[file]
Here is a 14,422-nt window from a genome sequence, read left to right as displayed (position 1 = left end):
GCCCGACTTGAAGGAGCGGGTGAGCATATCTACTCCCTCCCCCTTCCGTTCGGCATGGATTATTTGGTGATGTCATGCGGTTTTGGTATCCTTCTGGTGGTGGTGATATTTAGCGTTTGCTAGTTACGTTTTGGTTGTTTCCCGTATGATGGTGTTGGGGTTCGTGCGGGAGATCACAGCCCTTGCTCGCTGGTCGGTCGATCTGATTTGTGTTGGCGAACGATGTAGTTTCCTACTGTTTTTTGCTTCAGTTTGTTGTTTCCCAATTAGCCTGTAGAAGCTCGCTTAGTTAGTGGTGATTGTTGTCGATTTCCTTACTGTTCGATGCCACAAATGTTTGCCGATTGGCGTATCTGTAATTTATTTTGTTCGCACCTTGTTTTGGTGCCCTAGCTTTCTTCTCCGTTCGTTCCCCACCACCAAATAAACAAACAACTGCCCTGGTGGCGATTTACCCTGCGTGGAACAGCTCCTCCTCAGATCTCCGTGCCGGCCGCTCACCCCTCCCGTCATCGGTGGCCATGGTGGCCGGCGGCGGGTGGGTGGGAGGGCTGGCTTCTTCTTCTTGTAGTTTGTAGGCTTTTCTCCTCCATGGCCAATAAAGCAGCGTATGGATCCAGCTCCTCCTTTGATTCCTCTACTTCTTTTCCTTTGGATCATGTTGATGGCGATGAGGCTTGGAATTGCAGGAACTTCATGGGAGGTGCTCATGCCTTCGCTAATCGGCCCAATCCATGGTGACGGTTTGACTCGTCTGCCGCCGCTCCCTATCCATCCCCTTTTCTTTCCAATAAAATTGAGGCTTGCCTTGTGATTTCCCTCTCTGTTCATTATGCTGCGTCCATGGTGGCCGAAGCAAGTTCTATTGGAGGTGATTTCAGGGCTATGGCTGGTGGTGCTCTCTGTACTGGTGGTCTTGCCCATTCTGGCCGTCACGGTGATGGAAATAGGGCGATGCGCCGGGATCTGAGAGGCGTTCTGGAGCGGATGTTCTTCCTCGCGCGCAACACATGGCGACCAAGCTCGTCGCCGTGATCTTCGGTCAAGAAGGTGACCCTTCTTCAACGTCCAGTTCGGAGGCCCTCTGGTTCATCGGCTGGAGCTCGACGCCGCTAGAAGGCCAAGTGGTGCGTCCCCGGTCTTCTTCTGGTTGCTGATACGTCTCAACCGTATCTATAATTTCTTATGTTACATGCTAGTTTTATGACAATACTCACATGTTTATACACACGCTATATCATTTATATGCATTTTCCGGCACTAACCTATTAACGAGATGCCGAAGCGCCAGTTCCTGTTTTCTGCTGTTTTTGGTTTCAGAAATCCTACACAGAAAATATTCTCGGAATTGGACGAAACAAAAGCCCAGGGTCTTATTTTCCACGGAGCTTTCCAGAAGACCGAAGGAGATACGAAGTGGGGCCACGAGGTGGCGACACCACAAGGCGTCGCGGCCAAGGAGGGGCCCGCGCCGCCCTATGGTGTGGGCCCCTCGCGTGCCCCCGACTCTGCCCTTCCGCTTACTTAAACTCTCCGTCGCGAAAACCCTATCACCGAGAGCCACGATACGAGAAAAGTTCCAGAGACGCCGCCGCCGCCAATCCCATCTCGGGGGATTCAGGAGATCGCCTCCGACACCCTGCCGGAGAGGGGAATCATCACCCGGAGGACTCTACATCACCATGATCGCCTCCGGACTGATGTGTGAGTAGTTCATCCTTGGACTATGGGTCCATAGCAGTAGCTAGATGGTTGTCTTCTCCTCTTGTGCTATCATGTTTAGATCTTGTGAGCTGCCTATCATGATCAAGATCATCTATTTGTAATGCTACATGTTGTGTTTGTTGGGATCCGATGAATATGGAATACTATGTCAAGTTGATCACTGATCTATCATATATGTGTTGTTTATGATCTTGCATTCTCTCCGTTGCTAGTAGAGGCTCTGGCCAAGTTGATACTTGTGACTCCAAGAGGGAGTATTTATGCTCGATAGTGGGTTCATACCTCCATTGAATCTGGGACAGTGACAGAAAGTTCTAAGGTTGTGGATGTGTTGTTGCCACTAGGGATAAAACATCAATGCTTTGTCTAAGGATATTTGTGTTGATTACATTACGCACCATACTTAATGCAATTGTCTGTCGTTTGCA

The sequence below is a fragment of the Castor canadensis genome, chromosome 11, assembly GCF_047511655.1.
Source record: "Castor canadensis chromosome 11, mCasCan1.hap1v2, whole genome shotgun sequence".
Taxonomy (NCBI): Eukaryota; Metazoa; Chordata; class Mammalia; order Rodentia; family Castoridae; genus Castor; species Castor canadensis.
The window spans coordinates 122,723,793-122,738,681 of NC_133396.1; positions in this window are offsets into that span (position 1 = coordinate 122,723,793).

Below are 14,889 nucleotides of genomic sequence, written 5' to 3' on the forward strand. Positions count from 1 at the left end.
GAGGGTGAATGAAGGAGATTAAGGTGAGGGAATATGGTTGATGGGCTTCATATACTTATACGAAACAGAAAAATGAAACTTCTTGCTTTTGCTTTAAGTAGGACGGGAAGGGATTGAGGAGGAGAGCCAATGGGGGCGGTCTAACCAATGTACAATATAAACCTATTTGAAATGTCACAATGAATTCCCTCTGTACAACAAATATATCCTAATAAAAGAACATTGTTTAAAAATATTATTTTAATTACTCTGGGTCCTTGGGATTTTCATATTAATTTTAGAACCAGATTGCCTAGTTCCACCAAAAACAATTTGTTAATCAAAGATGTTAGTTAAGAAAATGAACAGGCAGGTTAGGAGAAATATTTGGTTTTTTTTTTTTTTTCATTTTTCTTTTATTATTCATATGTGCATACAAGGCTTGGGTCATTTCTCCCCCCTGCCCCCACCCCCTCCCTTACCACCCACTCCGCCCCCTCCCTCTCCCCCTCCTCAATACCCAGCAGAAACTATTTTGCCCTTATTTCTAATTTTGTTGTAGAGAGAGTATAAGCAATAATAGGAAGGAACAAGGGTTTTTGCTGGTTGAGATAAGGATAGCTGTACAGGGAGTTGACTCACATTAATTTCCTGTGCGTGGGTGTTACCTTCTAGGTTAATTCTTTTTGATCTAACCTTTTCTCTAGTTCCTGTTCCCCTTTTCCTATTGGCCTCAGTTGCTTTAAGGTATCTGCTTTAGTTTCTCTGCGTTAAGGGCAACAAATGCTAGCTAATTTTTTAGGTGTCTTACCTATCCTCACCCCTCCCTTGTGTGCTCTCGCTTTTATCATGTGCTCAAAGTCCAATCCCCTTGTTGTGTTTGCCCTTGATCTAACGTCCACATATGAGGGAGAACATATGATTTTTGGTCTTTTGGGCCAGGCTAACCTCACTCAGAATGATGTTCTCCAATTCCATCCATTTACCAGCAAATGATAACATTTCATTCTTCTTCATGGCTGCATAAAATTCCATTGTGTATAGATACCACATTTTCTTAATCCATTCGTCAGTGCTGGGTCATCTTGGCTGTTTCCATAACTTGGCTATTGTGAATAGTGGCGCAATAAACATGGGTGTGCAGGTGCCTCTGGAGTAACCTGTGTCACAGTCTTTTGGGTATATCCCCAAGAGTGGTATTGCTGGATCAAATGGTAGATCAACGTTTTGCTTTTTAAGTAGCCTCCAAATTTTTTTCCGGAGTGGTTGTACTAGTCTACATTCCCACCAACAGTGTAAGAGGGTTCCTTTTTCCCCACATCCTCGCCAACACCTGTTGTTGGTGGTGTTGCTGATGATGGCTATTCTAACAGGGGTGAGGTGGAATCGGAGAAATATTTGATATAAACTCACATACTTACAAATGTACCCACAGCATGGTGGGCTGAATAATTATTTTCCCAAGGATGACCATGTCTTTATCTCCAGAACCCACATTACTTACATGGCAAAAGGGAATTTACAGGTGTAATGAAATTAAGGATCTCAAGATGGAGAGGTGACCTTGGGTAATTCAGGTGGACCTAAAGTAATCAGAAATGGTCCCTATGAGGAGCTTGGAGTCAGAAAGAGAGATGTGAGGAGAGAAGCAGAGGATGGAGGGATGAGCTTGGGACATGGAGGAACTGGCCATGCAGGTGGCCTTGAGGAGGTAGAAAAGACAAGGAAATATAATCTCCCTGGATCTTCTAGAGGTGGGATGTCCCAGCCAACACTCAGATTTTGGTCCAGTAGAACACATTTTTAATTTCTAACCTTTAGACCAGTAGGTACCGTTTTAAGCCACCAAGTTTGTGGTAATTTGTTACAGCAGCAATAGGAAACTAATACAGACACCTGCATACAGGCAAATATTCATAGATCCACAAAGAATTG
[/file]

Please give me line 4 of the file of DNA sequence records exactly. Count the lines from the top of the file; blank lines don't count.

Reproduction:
Source record: "Castor canadensis chromosome 11, mCasCan1.hap1v2, whole genome shotgun sequence".